In malignant cells, not only the structure of the Na/K-ATPase is changed but also its dynamics. Decades ago, it was discovered that kinetic changes in the Na/K-ATPase activity are already present at very early stages of tumorigenesis, even long before their morphologic manifestation. [32],[113],[114],[115] Gonta-Grabriec et al. [116] revealed that in both spontaneous and radiation-induced thymomas, 86Rb uptake, ATP hydrolysis and 3H-ouabain binding per cell were higher than in normal thymuses. These changes correlated highly with cAMP content and 3H-thymidine incorporation, taken as indicators of the proliferative activity typical for a pre-leukemic period. Moreover, NKA activity may vary during the lifespan of malignant cells. For example, a depolarization of the plasma cell membrane in chicken embryo fibroblasts, transformed by Rous sarcoma virus, was described, reflecting a reduced NKA activity, maybe shortly before apoptosis. [117] Similarly, Davies et al. [118] measured the kinetics of the NKA in distal colonic mucosa of CF1 mice 1 week after injections of the carcinogen 1,2-dimethyhydrazine (DMH) over 4 weeks. The V max of the pump in pre-malignant mucosa was lower (55%-65% of control) for both sodium and potassium substrate activation, correlating with a 50% decreased NKA activity.

The reasons for these discrepancies are not yet clear. In malignant cell transformation, a "leakage phenomenon" was described causing a hyperactivity of the pump to compensate for the loss of potassium (Kaplan, 1978) and providing the tumor cell with nutrition necessary for the aberrant increased metabolism. [114] Whether and when exactly this hyperactive state is preceded (or followed) by a period of reduced pump activity is not known in detail. One possible scenario is that in a very early stage, the pump activity is reduced and only after, e.g. upregulation of the α3 isoform, the pump may switch to a hyperactive form (see: Shibuya). In general, basic kinetic properties of the NKA are modulated by a family of transmembrane spanning FXYD proteins that are colocalized with the NKA αβ subunits in the cell membrane. [119],[120] In tumorgenesis, they seem to be upregulated; for instance, in NSCLC, recently, a high overexpression of FXYD5 (related to ion channel) was revealed correlating with increased activity (V max ) of the pump, loss of TJ, increased cell permeability, impaired attachment and restricted cell movement. [120] Thus, the activity of the NKA might reflect the metabolic needs of a transforming cell, but the NKA that is embedded in the signalosome, is known to transmit signals independently of the pump's activity.

Finally, analyzing the parameters at the cell membrane surface, we have to examine the neighborhood of the NKA. Considering that the NKA is closely interacting with other receptors at the cell surface ("signalosome"), it is reasonable to assume that a structural/functional change in one or more of these receptors will dramatically influence the kind of response to EDLC. This also helps to explain that malignant cells not only respond differently to DLC as compared with normal cells but also the differences in reaction between various cancer cell types.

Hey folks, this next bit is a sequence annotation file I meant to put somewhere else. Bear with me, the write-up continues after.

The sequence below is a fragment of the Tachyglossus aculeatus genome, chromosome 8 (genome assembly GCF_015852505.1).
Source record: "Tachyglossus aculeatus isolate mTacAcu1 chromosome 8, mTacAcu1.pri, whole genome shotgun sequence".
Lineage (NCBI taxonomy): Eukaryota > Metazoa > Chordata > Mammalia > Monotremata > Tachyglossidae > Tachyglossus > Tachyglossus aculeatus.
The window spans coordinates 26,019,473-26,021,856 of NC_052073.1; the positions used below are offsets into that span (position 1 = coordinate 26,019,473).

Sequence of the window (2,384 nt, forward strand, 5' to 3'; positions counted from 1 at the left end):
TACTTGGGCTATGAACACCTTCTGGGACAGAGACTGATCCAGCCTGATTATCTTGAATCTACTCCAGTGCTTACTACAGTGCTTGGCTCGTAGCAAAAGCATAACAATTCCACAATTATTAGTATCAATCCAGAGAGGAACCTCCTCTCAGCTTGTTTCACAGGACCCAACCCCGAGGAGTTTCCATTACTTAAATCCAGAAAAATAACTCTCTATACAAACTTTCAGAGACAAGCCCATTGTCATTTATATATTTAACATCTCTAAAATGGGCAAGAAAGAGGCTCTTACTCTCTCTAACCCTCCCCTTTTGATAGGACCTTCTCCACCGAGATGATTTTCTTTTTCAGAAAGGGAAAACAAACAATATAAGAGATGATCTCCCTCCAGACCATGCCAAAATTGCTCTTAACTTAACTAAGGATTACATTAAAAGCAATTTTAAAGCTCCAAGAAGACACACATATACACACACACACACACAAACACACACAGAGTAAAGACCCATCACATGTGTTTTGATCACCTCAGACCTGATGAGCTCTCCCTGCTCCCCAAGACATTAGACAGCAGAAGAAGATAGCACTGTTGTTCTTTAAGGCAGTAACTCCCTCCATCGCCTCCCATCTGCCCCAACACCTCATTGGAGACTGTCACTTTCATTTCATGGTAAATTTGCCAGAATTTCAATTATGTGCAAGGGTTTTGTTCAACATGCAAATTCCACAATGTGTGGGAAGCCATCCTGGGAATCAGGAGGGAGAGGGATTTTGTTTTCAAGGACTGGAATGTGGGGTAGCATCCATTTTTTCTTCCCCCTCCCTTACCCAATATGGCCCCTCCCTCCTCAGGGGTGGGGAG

The best analyzed receptor, EGF-R, is a tyrosinase kinase receptor, and its interaction with NKA in the signalosome is well established. [21],[24],[26] EGF-R kinase domain mutants found in non-small cell lung cancer (NSCLC) are constitutively active, a trait critical for malignant cell transformation. Chung et al. [121] stressed that aberrant trafficking of mutant EGF-R in NSCLC allows a preferential interaction with Src, a critical partner for EGF-R-mediated oncogenesis. Remarkably, mutant EGF-R, but not the wild-type EGF-R, show a perinuclear accumulation and colocalization with recycling endosomal markers such as Rab11 and EHD1 upon treatment of cells with endocytic recycling inhibitor monensin, suggesting that mutant EGF-Rs preferentially traffic through the endocytic recycling compartments. Medts et al. [122] aimed to test whether acute Src activation impacts on signalling and trafficking of non-liganded wild-type EGF-R. They found that thermoactivation caused rapid Src recruitment to the plasma membrane, concomitant association with EGF-R and its phosphorylation at Y845 and Tyr1173. Like low EGF concentrations, activated Src triggered EGF-R endocytosis via clathrin-coated vesicles and led to its sequestration in perinuclear/recycling endosomes with avoidance of multivesicular bodies and lysosomal degradation. The activation of Src and consecutive transactivation of (non-liganded) EGF-R by binding of ouabain to NKA is well documented. [21],[68],[123],[124] We want to add that endogenous EDLC may be the most important natural activators of Src and transactivators of EGF-R, competing with its primary ligand EGF. So far, some of these cited data would speak rather in favor of a tumor-promoting effect of EDLC by (a) contributing to enhanced recycling of the membrane-bound EGF-R and (b) by stimulating/activating the Src-EGFR-PI3K/Akt/mTor and Raf/Ras/MAPK pathways. How can we explain these discrepancies to the anti-proliferative effects described in numerous recent reports? We assumed previously that the mutation status of EGF-R might be a relevant cofactor in determining the direction of DLC-induced pathways. The above-mentioned aberrant trafficking of mutant EGF-R was observed in a setting where mutant EGF-R was stimulated by EGF, the natural ligand. [121] EGF binding induces auto-phosphorylation at Tyr1173 and Y845; ouabain, in contrast, has been shown to transactivate EGF-R by tyrosine phosphorylation at other sites. This could, at least partly, explain why the effects of DLC-transactivated EGF-R are different from EGF-stimulated EGF-R [Figure 2].